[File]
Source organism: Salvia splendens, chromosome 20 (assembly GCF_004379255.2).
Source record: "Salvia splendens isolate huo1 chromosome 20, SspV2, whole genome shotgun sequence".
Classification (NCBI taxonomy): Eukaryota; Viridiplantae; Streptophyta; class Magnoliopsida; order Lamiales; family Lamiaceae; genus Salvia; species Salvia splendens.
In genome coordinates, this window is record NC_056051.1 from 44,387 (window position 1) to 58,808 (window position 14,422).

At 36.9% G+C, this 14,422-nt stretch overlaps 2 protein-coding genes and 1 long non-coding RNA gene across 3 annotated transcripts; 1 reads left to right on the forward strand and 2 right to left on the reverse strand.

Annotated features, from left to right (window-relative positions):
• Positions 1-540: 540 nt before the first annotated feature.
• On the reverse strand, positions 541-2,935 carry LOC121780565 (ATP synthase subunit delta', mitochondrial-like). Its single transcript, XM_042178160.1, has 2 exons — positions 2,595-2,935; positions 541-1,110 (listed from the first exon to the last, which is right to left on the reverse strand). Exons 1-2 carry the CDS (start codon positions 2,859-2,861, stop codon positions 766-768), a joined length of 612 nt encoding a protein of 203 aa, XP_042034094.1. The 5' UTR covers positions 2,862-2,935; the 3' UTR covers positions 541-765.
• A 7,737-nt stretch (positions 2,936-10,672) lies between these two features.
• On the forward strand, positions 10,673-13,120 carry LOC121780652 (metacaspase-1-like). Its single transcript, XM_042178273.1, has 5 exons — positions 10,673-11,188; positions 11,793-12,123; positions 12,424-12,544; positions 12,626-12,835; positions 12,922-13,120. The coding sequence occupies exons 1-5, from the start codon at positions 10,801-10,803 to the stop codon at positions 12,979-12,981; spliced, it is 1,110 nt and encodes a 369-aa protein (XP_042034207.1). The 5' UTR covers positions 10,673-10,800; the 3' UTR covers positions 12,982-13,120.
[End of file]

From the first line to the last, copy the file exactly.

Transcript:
Source organism: Salvia splendens, chromosome 20 (assembly GCF_004379255.2).
Source record: "Salvia splendens isolate huo1 chromosome 20, SspV2, whole genome shotgun sequence".
Classification (NCBI taxonomy): Eukaryota; Viridiplantae; Streptophyta; class Magnoliopsida; order Lamiales; family Lamiaceae; genus Salvia; species Salvia splendens.
In genome coordinates, this window is record NC_056051.1 from 44,387 (window position 1) to 58,808 (window position 14,422).

At 36.9% G+C, this 14,422-nt stretch overlaps 2 protein-coding genes and 1 long non-coding RNA gene across 3 annotated transcripts; 1 reads left to right on the forward strand and 2 right to left on the reverse strand.

Annotated features, from left to right (window-relative positions):
• Positions 1-540: 540 nt before the first annotated feature.
• On the reverse strand, positions 541-2,935 carry LOC121780565 (ATP synthase subunit delta', mitochondrial-like). Its single transcript, XM_042178160.1, has 2 exons — positions 2,595-2,935; positions 541-1,110 (listed from the first exon to the last, which is right to left on the reverse strand). Exons 1-2 carry the CDS (start codon positions 2,859-2,861, stop codon positions 766-768), a joined length of 612 nt encoding a protein of 203 aa, XP_042034094.1. The 5' UTR covers positions 2,862-2,935; the 3' UTR covers positions 541-765.
• A 7,737-nt stretch (positions 2,936-10,672) lies between these two features.
• On the forward strand, positions 10,673-13,120 carry LOC121780652 (metacaspase-1-like). Its single transcript, XM_042178273.1, has 5 exons — positions 10,673-11,188; positions 11,793-12,123; positions 12,424-12,544; positions 12,626-12,835; positions 12,922-13,120. The coding sequence occupies exons 1-5, from the start codon at positions 10,801-10,803 to the stop codon at positions 12,979-12,981; spliced, it is 1,110 nt and encodes a 369-aa protein (XP_042034207.1). The 5' UTR covers positions 10,673-10,800; the 3' UTR covers positions 12,982-13,120.